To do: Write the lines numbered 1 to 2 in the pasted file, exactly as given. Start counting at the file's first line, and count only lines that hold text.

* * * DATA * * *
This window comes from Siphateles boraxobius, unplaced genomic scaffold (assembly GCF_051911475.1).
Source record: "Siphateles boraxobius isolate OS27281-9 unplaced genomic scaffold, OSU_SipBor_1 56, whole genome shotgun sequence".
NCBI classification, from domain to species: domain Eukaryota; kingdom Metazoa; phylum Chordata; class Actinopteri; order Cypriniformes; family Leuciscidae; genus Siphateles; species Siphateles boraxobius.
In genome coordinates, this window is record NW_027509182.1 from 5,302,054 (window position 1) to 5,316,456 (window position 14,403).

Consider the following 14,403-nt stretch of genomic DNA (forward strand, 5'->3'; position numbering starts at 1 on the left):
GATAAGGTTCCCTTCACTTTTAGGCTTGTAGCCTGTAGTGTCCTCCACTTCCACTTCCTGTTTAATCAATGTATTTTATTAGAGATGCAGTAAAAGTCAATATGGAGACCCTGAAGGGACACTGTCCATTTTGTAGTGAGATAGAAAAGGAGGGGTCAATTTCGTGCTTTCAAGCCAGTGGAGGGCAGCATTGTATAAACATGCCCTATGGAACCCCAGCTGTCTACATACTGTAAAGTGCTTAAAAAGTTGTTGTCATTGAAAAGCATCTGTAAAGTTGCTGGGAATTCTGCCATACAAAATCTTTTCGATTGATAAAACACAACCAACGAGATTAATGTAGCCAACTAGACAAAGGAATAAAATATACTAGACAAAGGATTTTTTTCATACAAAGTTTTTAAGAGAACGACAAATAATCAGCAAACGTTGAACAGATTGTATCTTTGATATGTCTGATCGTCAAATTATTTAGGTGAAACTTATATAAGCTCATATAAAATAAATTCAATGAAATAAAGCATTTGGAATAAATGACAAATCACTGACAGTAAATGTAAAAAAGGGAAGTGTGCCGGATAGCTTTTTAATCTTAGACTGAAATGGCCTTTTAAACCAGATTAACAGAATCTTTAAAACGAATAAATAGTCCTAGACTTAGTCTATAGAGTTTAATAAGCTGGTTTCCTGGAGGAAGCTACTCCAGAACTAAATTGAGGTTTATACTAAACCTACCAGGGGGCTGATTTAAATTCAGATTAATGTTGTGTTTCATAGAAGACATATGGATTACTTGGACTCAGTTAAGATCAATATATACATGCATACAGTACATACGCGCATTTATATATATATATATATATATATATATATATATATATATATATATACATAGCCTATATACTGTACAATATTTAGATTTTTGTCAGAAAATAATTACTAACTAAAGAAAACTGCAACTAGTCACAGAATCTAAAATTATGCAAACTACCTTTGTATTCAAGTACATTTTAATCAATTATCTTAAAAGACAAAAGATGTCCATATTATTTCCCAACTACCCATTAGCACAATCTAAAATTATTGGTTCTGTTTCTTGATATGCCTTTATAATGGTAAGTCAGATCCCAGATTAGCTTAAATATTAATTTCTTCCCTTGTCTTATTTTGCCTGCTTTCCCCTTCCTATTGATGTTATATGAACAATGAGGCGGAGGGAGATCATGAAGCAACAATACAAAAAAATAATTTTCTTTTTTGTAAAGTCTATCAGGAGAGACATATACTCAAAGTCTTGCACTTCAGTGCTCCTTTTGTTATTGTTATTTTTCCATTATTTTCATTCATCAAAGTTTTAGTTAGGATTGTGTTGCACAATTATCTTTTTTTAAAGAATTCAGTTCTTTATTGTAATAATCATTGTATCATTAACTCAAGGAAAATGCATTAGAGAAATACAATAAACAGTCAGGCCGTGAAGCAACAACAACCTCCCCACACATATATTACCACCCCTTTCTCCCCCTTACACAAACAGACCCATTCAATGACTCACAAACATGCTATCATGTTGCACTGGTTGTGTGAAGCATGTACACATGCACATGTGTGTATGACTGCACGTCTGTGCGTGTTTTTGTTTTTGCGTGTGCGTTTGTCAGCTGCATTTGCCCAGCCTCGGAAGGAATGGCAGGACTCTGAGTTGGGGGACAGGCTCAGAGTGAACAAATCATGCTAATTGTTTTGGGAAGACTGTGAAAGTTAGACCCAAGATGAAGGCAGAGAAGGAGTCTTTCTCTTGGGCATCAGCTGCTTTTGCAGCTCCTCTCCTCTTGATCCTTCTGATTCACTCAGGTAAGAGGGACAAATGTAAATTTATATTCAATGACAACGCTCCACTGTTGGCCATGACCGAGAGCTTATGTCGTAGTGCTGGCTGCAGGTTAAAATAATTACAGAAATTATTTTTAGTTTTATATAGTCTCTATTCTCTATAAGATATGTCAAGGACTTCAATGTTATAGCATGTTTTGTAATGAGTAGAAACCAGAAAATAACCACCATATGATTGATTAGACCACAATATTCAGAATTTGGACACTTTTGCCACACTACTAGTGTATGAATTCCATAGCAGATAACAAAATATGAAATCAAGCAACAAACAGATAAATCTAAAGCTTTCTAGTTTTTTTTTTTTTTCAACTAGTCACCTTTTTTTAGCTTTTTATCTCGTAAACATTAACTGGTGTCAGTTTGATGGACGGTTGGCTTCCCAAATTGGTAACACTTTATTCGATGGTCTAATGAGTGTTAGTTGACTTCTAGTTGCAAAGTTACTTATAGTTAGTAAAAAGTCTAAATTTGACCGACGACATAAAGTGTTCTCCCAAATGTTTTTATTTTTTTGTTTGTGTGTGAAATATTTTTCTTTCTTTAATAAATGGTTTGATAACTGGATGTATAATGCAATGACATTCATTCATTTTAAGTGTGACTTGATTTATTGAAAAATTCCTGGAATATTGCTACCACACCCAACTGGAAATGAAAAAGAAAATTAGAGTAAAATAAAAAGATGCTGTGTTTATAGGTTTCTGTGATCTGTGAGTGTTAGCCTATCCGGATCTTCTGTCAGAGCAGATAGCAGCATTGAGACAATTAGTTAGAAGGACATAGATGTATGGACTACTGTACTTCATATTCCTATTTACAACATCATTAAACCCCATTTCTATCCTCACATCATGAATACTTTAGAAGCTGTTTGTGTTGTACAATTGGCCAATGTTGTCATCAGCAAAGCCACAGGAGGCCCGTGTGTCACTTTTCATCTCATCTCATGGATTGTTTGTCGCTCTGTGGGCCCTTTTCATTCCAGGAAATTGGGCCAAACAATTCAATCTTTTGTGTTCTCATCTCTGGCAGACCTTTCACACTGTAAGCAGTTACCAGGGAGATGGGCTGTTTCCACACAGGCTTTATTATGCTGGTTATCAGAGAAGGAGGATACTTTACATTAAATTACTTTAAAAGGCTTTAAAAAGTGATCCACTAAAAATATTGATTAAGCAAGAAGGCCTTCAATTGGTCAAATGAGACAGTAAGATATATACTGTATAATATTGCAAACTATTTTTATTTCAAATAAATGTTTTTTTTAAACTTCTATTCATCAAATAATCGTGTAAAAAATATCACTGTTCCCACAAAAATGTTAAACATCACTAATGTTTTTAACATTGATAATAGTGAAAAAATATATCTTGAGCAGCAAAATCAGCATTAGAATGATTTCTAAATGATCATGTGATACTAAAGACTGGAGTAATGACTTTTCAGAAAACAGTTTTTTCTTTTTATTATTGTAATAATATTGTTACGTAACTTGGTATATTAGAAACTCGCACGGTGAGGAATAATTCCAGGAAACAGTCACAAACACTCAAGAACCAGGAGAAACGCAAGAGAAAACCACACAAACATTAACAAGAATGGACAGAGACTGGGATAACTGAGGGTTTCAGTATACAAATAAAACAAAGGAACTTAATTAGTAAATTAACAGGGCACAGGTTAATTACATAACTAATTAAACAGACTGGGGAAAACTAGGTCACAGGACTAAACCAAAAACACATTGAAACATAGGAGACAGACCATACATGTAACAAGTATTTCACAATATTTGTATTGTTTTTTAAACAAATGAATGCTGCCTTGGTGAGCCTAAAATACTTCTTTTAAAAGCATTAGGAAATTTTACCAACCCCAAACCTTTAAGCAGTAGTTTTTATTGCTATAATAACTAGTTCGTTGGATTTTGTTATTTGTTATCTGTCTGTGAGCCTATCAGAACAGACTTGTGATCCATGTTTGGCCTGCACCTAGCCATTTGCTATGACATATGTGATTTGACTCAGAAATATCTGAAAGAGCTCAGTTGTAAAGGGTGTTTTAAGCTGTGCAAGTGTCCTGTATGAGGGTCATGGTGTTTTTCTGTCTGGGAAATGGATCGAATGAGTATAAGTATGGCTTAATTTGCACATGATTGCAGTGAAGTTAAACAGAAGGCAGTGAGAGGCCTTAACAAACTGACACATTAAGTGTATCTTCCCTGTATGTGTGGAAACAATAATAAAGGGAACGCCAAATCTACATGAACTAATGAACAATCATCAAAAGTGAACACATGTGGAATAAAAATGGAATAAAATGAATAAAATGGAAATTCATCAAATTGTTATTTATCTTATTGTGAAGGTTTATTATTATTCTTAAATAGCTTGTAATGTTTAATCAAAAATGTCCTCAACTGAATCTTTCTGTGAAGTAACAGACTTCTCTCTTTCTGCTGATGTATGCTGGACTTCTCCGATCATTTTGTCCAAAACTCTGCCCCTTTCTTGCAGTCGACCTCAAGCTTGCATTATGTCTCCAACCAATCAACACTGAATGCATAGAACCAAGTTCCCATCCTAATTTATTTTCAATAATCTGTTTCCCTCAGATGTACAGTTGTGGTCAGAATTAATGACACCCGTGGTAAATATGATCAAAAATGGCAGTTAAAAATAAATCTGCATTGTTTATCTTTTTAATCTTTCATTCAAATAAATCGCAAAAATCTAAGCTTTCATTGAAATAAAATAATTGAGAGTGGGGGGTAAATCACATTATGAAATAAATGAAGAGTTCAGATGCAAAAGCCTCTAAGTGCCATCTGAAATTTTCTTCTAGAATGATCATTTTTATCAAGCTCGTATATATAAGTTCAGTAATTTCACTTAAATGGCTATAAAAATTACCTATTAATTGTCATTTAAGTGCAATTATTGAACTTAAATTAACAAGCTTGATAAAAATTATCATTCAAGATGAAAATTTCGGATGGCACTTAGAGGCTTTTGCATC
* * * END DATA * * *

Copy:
This window comes from Siphateles boraxobius, unplaced genomic scaffold (assembly GCF_051911475.1).
Source record: "Siphateles boraxobius isolate OS27281-9 unplaced genomic scaffold, OSU_SipBor_1 56, whole genome shotgun sequence".